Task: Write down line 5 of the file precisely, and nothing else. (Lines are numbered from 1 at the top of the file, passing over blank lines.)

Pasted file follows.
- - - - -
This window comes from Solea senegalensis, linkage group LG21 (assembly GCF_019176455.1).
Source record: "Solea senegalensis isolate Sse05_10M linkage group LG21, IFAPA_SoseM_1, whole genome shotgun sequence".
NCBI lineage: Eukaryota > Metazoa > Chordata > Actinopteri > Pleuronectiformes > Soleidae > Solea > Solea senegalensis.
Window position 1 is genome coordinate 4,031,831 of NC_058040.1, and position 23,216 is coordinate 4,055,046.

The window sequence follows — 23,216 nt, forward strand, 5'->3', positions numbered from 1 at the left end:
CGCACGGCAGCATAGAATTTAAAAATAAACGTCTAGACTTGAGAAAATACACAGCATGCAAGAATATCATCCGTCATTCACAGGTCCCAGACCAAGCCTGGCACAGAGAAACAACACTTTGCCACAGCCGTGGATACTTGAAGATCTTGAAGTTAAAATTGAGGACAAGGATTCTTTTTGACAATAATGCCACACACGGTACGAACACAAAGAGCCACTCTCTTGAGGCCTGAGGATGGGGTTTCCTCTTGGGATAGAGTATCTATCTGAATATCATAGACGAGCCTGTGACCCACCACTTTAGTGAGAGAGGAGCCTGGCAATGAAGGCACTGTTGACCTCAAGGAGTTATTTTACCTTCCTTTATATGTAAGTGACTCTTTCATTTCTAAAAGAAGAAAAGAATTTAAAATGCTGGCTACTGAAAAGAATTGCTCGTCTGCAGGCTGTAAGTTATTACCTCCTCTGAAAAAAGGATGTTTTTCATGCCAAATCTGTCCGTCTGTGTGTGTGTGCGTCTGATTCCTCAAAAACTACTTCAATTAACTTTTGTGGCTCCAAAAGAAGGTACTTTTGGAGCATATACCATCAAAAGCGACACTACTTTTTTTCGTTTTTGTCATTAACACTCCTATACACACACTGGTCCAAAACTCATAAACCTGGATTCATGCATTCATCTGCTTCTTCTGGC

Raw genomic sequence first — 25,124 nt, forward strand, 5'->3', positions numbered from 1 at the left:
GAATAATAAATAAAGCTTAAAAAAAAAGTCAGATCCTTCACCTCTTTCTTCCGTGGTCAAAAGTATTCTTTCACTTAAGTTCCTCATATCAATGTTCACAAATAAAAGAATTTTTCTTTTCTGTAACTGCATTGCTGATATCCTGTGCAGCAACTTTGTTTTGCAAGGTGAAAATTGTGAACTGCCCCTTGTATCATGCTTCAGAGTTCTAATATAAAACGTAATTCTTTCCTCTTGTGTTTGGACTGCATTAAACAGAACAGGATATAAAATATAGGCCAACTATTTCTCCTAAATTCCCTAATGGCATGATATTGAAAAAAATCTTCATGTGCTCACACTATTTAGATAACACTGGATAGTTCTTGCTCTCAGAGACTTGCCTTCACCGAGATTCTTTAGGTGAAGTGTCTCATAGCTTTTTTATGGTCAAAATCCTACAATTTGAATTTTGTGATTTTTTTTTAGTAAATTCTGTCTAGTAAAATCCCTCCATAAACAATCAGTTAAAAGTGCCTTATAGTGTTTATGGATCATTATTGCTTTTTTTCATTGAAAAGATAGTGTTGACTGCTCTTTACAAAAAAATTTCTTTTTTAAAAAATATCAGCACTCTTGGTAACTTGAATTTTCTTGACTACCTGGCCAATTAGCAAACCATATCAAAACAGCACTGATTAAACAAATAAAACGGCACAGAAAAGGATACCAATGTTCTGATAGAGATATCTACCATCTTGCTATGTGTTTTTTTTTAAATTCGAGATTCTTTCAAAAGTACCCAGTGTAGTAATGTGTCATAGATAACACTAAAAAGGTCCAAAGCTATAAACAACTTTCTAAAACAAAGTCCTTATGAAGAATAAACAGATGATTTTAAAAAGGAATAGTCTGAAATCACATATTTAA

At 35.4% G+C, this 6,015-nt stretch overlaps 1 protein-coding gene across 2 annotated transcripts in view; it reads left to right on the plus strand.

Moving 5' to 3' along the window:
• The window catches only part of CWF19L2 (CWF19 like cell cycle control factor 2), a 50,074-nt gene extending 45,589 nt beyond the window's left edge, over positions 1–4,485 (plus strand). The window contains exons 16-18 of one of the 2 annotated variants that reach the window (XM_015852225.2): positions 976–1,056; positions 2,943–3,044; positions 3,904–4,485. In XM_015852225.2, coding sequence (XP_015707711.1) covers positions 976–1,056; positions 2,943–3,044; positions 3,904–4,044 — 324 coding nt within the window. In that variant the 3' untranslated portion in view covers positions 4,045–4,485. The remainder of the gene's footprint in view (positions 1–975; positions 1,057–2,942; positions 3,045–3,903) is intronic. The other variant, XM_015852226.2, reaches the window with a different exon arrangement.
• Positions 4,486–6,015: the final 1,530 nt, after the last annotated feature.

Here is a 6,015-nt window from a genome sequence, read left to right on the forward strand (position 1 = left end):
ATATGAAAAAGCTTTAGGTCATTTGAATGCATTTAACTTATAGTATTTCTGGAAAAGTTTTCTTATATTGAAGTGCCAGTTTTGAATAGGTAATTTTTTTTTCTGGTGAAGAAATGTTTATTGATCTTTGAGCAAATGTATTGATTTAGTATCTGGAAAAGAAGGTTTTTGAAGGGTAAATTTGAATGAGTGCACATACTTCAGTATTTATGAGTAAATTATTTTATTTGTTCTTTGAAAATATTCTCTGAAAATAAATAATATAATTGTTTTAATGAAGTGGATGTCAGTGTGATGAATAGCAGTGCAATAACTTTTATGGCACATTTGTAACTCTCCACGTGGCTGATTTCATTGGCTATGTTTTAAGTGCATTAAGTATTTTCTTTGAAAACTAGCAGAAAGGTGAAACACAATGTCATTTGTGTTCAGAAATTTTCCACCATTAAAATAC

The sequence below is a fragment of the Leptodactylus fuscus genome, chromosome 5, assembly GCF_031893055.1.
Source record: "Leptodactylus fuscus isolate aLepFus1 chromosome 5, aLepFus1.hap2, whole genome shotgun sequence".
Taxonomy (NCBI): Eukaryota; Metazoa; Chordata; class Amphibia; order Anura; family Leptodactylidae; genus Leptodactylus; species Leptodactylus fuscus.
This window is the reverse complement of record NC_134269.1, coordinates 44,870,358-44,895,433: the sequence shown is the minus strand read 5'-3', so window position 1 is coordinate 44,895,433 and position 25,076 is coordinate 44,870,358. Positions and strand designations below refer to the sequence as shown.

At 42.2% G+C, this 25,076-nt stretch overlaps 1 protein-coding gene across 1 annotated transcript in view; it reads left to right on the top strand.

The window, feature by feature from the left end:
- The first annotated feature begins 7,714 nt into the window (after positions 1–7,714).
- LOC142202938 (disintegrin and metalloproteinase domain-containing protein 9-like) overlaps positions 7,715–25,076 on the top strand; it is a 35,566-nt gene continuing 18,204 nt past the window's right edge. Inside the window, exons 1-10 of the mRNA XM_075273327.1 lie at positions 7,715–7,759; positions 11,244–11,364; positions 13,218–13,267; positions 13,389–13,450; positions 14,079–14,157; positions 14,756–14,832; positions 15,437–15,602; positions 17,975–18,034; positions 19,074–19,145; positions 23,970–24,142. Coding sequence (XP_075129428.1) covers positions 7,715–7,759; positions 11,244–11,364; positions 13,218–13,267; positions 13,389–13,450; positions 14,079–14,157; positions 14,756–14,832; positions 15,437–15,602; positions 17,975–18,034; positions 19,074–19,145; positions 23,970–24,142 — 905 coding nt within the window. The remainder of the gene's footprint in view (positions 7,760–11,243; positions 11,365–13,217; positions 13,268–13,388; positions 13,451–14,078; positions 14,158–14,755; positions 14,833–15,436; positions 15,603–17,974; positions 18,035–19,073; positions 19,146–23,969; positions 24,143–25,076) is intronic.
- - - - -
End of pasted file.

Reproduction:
The window sequence follows — 23,216 nt, forward strand, 5'->3', positions numbered from 1 at the left end: